Nino Tempo and April Stevens
Nino and April on Shivaree, with bagpipes and the T-Bones…
Ready to have your minds blown?
A couple of years back I grabbed the most excellent Rhino ‘Where the Action Is’ set.
There was a lot on there that I’d heard (or already had on vinyl) but there was also a grip of absolutely incredible stuff that was new to me.
Among the tracks that really knocked me back on my heels, was the record you see before you today, ‘I Love How You Love Me’ by Nino Tempo and April Stevens.
I was already a fan of their work, especially their biggest hit, ‘Deep Purple’ (long a fave of mine) but I had no inkling they had anything as game changing as this up their sleeves.
There was probably a gap of a few years between when I first heard – and fell in love with – the track and when I finally scored the 45.
When that hot little biscuit finally fell through the mail slot, I had my mind blown all over again.
Rhino set the standards for quality reissues, and the annotation is generally second to none, but the notes in the box set missed a something very interesting in regard to this record.
As you’ll see when you look at the label, the notes to ‘Where the Action Is’ omitted one crucial detail, that being that the band on the record (credited right there on the label) was none other that the mighty Guilloteens!
The Guilloteens on Shebang with Casey Kasem
Hailing from Memphis, bit having settled in LA for their recording career, the Guilloteens (billed on the 45 as the ‘Guilloteenes’) waxed some incredible 45s for HBR and Columbia, especially the savage ‘Hey You’.
Though he is best known for his performing partnership with his sister, Nino Tempo was also an early associate/acolyte of Phil Spector’s. I have no doubt that his time in the studio with Spector had an influence on this record.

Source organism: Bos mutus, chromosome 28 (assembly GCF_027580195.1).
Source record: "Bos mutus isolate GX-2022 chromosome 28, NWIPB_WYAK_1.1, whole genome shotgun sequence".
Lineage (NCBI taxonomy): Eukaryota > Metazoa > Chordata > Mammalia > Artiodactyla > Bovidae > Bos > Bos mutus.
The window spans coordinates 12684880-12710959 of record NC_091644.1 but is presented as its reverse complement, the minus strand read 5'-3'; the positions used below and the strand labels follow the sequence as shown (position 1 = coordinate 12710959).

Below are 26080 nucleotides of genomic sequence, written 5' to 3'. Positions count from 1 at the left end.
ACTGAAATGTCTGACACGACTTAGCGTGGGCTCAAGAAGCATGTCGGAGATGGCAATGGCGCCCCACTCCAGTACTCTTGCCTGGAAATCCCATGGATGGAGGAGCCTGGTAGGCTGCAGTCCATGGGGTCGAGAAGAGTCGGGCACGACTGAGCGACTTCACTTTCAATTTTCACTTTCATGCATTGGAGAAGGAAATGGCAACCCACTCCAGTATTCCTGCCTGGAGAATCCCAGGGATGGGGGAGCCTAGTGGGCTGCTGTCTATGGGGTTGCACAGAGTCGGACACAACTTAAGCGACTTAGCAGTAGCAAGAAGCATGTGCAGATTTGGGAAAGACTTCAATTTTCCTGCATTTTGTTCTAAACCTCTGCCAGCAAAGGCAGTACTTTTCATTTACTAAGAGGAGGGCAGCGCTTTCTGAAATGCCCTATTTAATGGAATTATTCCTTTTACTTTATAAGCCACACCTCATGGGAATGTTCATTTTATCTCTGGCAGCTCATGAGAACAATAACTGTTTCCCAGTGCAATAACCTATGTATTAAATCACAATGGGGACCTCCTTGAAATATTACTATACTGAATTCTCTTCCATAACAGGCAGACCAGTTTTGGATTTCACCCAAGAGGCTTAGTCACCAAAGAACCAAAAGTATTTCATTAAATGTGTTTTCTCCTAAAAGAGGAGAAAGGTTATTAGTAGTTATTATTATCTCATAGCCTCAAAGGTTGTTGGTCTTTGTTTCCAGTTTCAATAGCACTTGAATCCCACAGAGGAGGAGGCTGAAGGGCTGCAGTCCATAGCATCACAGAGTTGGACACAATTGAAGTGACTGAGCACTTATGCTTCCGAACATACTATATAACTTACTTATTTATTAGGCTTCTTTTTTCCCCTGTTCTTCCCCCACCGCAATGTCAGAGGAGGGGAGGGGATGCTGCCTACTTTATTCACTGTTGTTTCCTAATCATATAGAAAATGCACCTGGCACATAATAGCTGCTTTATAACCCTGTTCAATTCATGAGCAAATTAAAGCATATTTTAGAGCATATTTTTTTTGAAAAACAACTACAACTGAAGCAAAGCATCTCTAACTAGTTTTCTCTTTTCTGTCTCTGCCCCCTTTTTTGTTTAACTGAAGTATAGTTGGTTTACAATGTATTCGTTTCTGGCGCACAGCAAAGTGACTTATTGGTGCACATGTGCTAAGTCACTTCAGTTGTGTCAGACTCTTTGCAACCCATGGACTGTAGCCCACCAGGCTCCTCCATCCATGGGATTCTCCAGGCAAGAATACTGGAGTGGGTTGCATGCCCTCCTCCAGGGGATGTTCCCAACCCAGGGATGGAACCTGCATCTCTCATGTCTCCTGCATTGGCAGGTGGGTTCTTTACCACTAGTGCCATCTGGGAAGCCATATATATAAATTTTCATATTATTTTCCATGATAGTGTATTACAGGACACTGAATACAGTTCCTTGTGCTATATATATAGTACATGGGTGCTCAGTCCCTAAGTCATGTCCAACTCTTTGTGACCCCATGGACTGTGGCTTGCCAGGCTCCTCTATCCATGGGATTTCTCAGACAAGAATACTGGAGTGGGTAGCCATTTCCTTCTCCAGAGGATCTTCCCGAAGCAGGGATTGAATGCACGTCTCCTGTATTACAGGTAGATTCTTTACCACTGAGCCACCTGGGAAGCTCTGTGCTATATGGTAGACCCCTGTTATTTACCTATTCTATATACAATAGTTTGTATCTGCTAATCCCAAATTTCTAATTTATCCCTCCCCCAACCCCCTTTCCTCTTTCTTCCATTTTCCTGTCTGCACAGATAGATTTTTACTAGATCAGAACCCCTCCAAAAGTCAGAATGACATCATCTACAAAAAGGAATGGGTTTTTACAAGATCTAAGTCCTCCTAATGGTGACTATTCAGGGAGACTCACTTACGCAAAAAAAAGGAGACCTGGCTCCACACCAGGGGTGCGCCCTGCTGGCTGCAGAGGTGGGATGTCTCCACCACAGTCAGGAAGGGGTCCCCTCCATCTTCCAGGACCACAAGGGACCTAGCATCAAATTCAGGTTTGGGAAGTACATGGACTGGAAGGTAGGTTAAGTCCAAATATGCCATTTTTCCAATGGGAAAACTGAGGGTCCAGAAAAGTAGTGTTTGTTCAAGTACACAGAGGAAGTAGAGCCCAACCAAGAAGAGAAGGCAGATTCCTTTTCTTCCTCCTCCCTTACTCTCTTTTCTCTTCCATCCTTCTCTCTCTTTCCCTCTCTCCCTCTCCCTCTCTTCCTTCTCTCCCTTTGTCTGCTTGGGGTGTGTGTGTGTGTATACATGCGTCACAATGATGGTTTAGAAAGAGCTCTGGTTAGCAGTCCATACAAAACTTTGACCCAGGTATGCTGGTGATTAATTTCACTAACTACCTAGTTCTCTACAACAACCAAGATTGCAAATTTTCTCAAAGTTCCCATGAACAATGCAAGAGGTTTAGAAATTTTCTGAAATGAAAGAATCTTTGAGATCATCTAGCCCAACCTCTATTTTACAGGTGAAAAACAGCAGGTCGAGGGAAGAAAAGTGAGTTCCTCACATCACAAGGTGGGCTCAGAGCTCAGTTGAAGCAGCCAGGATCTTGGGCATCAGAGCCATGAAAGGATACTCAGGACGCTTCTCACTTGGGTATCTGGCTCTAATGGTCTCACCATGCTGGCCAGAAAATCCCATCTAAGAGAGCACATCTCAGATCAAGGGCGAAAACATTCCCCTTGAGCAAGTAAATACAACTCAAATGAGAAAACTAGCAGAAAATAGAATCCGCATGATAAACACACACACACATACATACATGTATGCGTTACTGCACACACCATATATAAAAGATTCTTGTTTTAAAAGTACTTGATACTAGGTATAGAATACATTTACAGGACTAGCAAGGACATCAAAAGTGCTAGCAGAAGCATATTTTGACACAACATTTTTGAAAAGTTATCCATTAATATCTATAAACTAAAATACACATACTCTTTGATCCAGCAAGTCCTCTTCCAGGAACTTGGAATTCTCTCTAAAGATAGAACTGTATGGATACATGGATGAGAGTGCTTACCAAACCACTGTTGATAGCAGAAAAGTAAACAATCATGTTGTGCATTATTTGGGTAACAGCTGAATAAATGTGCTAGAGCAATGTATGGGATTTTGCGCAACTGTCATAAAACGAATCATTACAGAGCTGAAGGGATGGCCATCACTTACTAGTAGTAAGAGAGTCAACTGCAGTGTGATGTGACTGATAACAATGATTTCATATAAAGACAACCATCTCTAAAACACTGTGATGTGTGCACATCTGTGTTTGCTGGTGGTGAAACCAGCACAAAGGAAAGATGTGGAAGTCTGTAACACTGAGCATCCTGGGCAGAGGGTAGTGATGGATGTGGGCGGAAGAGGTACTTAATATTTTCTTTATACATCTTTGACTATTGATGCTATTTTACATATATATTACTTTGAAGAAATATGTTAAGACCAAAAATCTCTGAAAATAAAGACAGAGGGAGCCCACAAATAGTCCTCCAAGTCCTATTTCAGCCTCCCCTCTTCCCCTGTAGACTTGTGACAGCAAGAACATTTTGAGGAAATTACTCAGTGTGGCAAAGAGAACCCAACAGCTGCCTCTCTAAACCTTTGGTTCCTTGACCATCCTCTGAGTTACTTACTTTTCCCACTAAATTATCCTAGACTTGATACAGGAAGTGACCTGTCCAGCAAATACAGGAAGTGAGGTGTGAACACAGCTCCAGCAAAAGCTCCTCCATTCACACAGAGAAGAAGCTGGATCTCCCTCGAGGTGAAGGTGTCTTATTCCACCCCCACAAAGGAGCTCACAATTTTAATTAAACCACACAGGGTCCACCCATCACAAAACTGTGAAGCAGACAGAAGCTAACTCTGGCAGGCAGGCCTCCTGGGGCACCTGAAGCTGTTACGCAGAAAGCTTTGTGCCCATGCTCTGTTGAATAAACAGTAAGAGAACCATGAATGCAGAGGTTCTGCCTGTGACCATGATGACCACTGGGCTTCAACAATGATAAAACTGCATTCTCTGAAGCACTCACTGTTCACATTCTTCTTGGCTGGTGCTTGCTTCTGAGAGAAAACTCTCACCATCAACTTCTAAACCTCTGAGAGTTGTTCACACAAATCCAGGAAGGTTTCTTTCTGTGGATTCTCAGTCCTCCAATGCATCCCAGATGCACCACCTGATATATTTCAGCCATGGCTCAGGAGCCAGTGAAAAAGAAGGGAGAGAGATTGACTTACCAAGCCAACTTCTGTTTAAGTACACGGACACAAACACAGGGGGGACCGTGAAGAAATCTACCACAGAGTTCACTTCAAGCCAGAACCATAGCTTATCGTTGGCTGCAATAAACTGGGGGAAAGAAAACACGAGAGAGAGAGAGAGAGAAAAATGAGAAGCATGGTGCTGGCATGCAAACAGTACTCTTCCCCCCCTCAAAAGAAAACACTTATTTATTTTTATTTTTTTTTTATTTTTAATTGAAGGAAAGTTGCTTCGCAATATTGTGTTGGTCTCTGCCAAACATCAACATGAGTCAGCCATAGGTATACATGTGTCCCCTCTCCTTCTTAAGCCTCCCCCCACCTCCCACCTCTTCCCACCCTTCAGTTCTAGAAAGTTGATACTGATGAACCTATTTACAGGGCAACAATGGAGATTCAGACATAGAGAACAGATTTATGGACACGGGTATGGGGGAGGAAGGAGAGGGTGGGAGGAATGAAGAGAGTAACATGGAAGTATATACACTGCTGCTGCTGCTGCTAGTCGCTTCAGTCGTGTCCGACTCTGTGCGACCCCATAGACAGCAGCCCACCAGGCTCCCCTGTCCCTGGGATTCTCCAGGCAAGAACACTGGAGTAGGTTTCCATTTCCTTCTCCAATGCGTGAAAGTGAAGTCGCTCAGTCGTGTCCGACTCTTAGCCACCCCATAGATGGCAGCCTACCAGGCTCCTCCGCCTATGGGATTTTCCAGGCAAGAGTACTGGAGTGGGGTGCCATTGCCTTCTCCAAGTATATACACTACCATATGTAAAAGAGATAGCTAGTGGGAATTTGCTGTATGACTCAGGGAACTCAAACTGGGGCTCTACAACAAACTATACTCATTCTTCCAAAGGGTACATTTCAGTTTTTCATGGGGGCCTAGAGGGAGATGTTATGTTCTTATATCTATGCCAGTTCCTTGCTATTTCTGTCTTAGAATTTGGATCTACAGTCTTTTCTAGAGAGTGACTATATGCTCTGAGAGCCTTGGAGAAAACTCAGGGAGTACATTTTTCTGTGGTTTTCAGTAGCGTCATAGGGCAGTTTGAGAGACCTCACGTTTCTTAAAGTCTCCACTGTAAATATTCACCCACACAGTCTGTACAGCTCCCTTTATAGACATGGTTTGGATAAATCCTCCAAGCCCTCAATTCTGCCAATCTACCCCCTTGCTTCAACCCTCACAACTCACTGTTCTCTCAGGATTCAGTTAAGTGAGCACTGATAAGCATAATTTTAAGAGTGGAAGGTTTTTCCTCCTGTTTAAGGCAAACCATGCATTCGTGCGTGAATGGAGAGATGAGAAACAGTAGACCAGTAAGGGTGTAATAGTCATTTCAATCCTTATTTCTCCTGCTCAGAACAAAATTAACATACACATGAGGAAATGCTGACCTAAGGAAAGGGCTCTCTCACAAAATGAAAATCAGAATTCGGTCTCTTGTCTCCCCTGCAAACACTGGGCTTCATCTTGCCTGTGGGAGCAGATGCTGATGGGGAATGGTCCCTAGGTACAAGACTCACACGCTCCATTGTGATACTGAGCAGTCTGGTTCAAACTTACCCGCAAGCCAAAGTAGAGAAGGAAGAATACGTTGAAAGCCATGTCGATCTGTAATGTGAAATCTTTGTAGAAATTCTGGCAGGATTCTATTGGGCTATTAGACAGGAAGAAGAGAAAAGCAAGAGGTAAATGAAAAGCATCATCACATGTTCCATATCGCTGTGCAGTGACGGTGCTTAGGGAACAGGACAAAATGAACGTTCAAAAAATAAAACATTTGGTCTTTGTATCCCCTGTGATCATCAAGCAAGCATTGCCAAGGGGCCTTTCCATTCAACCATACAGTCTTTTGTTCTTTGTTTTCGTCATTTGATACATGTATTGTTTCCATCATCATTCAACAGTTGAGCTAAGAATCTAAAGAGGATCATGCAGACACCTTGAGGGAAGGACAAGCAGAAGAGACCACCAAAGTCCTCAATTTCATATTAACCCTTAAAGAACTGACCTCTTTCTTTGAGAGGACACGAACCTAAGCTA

The word that comes to mind when I think about this record is ‘inspired’.
How Tempo decided to take the Paris Sisters 1961 hit and toss it into the blender with 1965 folk rock and a fucking set of bagpipes (?!?!), and managed to alchemically take all that incongruity and convert it into just over two and a half minutes of magic is one of the truly remarkable (if obscure) achievements of mid-60s pop.
There’s just no reason any of this should work, but no matter how many times I listen to this record (and it’s up in the hundreds now) it just keeps sounding better and better.
The Paris Sisters original was (surprise!) a Phil Spector production. Despite having a melody that at first listen seems syrupy, the record has a cavernous, hypnotic sound.
Tempo’s treatment of the tune, re-casting it in a Byrds-y jangle is stunning. He tears the song from its somnambulistic origins, gives it an au-go-go tempo, and even tosses in a little bit of fuzz guitar for the longhairs in the crowd.
But then, there’s the bagpipes.
I can almost see Tempo, like a bug-eyed mad scientist huddled behind a rack of bubbling test tubes having a eureka moment and pulling a Scotsman out of a sack.
There’s not a single, logical path from ‘I’ll Feel a Whole Lot Better’ to ‘Loch Lomond’, yet the addition of the bagpipes – which Tempo has said were inspired by the modal guitar sound of the Byrds – is pure genius.
Interestingly, Nino and April’s ‘I Love How You Love Me’ went Top 40 in a number of regional markets, and a year later Paul and Barry Ryan copied the arrangement and had a Top 20 hit with the song in the UK.
It’s a great, great record and one you ought to download and push on your friends as a public service.
I hope you dig it, and I’ll see you next week.